Sharon OKs first solar farm; Schoharie gathering info


By Patsy Nicosia and David Avitabile

Sharon's Joint Planning Board approved plans for the town's first commercial solar farm Wednesday after granting the project the needed special use permit.
Construction at the Empie Road site, owned by Westly and Joyce Hayes and across Route 20 from the former Belvedere, is expected to begin in the spring and will take about five months, said One Energy Renewables rep Rob Collier.
The Birdseye Solar project's footprint will take up less than a quarter of the site's 70 acres-about 15 acres-with less than an acre of actual ground disturbed by 40 8-10-foot high solar panels.
Construction will require the building of an access road off from Empie Road; construction hours will be 7am-7pm, Monday-Saturday.
There will be no outdoor lighting and the site will be fenced and once the project is built, noise levels are expected to be "ambient."
Mary Merritt, who owns the former Belvedere, was the only one at Wednesday's public hearing on the project.
Ms. Merritt questioned how much of the farm she'd be able to see from her home, but said she wasn't especially worried by it.
Ms. Merritt also asked if she or other neighbors would see any drop in their electric rates, but because any power generated by the project will be sold into the grid, the answer is no.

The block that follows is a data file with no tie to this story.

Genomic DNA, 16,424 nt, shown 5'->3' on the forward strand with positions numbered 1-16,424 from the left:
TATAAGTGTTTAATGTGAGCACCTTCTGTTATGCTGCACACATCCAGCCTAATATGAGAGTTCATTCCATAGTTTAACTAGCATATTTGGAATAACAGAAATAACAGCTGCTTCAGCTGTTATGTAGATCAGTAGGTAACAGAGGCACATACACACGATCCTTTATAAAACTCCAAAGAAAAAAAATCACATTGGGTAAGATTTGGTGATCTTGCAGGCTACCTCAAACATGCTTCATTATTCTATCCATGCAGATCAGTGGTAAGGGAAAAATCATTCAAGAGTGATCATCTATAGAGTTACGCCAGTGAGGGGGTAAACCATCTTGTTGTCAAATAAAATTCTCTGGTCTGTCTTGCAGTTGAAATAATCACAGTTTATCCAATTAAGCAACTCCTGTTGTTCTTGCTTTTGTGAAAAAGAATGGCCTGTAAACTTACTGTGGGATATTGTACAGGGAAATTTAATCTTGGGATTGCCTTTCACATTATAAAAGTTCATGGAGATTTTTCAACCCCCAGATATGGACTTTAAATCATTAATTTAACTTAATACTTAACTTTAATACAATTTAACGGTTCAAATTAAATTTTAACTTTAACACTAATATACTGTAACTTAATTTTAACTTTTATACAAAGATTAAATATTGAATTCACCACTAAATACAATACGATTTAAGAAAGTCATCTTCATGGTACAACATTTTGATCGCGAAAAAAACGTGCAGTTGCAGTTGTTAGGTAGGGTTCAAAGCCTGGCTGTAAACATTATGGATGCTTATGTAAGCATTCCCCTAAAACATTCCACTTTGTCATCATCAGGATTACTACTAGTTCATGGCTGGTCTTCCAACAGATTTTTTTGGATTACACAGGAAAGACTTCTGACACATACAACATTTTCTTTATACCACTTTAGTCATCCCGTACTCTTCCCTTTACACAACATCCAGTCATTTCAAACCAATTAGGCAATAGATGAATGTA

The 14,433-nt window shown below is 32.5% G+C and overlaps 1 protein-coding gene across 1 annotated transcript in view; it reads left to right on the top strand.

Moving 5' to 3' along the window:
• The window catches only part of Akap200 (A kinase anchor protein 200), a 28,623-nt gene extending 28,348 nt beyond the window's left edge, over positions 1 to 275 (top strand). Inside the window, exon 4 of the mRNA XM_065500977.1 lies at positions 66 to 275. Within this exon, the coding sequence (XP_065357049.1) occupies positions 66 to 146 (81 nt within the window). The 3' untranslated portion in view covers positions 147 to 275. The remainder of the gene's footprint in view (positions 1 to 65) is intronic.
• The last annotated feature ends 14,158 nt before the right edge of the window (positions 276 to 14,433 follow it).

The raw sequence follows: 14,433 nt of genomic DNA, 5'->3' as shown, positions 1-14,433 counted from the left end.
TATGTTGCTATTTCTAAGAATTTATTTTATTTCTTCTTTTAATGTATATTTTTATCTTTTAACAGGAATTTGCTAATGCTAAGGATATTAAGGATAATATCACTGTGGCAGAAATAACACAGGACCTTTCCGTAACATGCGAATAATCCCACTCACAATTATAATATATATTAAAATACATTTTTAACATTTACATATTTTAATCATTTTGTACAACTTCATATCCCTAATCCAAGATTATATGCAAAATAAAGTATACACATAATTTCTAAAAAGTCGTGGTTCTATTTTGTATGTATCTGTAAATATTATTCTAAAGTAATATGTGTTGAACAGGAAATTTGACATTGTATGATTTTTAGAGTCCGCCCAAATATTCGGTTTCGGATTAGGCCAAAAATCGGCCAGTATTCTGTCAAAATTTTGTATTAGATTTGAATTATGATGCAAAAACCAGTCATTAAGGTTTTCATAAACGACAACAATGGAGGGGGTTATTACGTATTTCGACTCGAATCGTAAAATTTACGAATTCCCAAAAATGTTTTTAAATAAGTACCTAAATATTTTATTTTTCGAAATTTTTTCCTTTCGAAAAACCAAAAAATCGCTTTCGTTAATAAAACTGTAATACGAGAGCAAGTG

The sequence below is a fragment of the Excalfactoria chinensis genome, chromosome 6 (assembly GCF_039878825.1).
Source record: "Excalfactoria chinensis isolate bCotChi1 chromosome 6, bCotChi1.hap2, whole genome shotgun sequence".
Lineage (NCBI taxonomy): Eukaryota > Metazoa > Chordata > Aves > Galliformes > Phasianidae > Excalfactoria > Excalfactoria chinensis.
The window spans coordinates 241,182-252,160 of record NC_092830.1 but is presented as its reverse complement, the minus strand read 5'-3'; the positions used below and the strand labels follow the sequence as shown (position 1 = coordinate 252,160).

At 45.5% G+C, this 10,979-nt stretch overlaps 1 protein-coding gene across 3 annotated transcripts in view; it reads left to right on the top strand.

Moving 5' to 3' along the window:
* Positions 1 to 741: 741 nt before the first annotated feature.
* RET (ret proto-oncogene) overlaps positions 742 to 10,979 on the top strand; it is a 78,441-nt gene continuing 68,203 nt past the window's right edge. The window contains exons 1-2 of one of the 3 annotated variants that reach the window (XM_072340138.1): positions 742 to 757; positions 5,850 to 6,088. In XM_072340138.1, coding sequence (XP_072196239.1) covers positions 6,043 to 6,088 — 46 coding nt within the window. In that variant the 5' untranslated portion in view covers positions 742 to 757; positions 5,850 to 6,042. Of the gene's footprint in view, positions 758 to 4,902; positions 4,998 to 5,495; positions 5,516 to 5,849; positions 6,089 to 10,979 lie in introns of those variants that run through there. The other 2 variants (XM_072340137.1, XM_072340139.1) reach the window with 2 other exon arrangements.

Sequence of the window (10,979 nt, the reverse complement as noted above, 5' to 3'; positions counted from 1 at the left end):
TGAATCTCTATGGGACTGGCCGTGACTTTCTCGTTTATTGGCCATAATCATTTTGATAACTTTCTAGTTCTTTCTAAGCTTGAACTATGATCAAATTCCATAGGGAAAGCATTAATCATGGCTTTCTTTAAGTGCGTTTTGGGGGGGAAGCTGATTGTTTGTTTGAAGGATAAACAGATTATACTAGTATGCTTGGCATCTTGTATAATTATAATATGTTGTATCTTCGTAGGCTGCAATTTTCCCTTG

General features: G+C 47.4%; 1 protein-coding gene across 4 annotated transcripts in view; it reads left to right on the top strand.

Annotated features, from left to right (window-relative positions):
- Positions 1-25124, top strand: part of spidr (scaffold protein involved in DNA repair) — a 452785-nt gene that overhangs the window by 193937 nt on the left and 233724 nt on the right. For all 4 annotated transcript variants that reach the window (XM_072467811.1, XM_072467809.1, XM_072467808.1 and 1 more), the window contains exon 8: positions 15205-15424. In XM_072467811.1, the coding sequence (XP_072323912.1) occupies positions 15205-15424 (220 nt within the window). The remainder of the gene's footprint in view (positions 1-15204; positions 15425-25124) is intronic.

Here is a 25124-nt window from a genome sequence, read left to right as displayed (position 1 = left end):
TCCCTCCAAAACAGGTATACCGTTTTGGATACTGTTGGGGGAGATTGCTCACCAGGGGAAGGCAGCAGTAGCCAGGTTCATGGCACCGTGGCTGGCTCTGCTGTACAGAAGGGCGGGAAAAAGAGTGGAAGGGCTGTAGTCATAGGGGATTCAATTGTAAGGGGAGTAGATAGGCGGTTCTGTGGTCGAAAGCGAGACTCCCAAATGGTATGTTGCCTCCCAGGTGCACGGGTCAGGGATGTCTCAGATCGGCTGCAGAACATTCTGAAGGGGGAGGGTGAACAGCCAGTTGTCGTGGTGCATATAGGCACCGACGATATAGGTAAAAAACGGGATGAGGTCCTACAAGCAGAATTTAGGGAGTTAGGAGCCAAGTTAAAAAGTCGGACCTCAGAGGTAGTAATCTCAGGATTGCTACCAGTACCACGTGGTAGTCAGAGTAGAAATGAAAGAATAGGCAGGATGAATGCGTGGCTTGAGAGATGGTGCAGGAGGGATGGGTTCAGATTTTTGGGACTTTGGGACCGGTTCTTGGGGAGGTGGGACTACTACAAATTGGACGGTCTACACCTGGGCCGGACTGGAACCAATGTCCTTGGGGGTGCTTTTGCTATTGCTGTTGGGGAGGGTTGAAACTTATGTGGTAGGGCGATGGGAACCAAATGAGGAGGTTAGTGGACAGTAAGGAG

"Never hurts to ask," Ms. Merritt said.
This is the town's first commercial solar project since it wrote its solar law, which requires developers to set aside money for decommissioning the project once it's outlived its usefulness.
A PILOT for the project is still being negotiated.

Meanwhile, in Schoharie, town officials are gathering their own first-hand information on solar farms.
According to Supervisor Chris Tague, Bill Jordan, who built the solar farm at Schoharie Valley Farms, will be attending the town's November 9 board meeting.
Members of the Planning Board and Zoning Board of Appeals are also expected to attend that meeting.
On October 12, board members and the public briefly debated the aesthetics of the solar panels near the farm with differing opinions.
The town's current zoning does not allow solar farms. Private ones are allowed, with approval.
There had been a proposal more than a year ago for a large solar farm on Route 7 bordering the towns of Esperance and Schoharie. Some board members at that time questioned the appropriateness solar farms in the town.
Interest continues, Mr. Tague said.
Several residents have said the solar farms should be allowed in town zoning, Mr. Tague added.